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Based on extensive research and decades of real-world commercial application, seven swine-industry leaders developed an extensive FAQ document to help the industry understand the impacts of soybean meal.

Download the FAQ (PDF, 1.5mb)

Section Five

1. How is a producer’s ability to produce more full value pigs impacted by having a minimum amount of soybean meal (SBM) added to finishing diets?

Added weight gain during the summer months shifts the entire population weight curve to the right, thus reducing the number of lower value pigs that fall outside the target weight range. Based on the typical packer-buying grids, it is quite common to receive sizeable light-pig discounts. In addition, as livability improves when using higher levels of soybean meal in pigs that are health-challenged, then the number of full value pigs should increase.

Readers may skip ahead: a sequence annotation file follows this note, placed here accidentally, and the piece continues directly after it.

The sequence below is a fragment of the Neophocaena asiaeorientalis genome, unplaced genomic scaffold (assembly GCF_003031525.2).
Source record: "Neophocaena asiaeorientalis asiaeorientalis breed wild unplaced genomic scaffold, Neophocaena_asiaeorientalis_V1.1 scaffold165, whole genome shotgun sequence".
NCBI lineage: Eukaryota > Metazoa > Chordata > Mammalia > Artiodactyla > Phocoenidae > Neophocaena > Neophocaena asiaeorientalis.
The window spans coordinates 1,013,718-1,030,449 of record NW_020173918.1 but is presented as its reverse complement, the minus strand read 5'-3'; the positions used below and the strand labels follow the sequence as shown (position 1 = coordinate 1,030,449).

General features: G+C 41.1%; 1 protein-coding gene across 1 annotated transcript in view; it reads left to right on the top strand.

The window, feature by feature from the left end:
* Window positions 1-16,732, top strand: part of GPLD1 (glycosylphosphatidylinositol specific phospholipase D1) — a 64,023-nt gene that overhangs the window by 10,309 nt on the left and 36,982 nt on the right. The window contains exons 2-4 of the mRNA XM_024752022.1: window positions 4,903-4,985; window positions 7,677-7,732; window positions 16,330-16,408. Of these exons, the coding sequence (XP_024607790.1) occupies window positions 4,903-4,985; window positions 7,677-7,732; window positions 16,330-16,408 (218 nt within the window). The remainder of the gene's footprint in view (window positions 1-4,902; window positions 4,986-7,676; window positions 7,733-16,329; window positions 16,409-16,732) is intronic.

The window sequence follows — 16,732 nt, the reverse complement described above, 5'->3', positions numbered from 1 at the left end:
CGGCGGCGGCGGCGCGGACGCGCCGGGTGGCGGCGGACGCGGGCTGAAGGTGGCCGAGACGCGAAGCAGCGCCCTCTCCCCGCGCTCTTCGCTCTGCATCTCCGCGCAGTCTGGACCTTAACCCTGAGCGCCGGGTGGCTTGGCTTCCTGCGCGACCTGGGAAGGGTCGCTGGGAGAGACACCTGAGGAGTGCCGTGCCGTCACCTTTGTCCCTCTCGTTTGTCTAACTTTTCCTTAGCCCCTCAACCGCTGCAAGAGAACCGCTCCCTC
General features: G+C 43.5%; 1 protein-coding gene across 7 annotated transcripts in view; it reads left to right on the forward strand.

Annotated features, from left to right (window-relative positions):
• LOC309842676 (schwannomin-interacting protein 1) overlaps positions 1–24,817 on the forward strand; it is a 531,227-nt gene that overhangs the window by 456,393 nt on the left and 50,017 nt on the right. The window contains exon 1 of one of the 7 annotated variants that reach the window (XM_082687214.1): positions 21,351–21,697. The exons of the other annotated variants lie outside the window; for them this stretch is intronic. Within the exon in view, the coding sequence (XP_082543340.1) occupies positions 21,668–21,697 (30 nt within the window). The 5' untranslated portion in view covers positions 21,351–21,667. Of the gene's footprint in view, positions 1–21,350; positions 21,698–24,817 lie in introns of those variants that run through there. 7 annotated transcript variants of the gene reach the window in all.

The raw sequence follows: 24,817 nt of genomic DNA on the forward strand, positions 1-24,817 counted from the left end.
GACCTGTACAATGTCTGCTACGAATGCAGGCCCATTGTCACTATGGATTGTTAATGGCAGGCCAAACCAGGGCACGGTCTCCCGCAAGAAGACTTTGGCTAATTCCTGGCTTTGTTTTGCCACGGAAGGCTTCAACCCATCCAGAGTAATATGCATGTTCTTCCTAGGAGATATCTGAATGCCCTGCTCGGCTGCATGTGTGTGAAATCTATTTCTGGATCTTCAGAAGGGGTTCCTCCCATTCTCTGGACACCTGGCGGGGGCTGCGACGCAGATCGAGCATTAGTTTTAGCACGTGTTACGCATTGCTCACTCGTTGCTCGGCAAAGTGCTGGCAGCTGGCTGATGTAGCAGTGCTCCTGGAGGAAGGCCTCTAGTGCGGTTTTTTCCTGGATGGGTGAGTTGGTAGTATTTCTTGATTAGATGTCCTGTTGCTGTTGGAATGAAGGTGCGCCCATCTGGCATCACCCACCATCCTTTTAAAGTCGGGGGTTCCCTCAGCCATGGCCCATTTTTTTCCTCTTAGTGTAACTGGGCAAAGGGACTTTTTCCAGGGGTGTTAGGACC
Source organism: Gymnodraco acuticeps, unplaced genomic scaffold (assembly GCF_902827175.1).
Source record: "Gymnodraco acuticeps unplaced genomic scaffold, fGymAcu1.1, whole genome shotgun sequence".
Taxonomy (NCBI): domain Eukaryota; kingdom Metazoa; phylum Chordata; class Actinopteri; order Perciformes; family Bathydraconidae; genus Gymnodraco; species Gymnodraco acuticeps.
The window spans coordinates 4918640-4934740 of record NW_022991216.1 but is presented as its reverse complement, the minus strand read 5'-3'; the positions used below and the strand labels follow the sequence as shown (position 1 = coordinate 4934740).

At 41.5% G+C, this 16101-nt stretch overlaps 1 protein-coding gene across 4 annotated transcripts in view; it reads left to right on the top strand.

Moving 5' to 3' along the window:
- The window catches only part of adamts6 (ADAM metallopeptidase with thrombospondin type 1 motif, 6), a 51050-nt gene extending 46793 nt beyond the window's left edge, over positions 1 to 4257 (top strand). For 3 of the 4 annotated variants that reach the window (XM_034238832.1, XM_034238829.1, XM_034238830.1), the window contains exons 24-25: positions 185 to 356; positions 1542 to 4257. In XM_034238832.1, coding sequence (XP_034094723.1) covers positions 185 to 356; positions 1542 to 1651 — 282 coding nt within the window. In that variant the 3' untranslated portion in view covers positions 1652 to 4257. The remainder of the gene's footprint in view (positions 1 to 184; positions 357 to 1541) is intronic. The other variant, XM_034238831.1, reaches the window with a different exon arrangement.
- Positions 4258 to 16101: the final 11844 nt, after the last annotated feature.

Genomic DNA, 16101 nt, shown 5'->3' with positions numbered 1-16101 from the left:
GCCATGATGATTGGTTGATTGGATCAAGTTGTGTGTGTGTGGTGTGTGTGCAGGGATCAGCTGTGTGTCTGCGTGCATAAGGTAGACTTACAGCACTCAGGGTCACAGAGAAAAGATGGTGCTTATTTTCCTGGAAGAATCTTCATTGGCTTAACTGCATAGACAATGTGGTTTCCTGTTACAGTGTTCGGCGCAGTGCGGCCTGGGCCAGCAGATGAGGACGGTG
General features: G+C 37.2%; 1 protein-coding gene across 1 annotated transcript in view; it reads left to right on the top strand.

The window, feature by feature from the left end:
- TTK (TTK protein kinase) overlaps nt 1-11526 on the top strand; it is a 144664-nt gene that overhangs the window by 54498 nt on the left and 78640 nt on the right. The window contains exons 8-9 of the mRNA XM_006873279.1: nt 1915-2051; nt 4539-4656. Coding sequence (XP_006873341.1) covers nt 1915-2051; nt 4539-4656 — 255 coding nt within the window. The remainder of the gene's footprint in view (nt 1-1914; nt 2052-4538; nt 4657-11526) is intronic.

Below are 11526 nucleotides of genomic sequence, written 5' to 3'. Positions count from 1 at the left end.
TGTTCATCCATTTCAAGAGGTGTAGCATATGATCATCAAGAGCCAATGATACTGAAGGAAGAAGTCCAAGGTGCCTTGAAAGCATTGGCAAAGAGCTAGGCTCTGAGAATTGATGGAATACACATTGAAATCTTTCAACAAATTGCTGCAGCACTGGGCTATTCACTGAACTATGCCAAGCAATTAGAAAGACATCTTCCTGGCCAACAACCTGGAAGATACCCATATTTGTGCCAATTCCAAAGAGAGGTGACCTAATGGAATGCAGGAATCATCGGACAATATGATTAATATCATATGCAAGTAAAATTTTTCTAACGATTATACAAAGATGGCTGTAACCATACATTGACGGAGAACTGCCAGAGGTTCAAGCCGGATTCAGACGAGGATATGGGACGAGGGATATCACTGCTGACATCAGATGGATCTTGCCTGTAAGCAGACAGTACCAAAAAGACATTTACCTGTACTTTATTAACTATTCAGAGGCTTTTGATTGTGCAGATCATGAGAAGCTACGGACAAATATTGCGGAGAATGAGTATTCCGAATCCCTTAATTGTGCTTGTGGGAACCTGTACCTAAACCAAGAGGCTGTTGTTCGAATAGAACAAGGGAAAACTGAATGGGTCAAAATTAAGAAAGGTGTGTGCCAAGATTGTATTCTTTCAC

2. How is carcass weight variation and carcass value impacted by having a minimum amount of SBM added to growing and finishing diets?

The value of SBM for improving carcass weight is highest during the summer, when the carcass weight dip occurs. Higher SBM levels generally lead to heavier carcass weights when used in late-finishing diets and/ or under health-challenged conditions. The summer benefit of higher SBM is the result of reducing distillers’ dried grains with solubles (DDGS) so that feed intake is not reduced. The benefit of higher SBM levels in winter diets, when respiratory disease is often a challenge, is that SBM attenuates the effects of disease on gain and feed efficiency.

3. How are branded program quality specifications and export pass rates impacted by having a minimum amount of SBM added to the finishing diet?

Fat quality and marbling are generally the most significant factors in meeting branded program specifications and quality-based export pass rates. By having a minimum level of SBM in finishing diets and reducing the amount of DDGS and fats/oil, loin pass rates and bacon slicing efficiency tend to improve, resulting in enhanced value.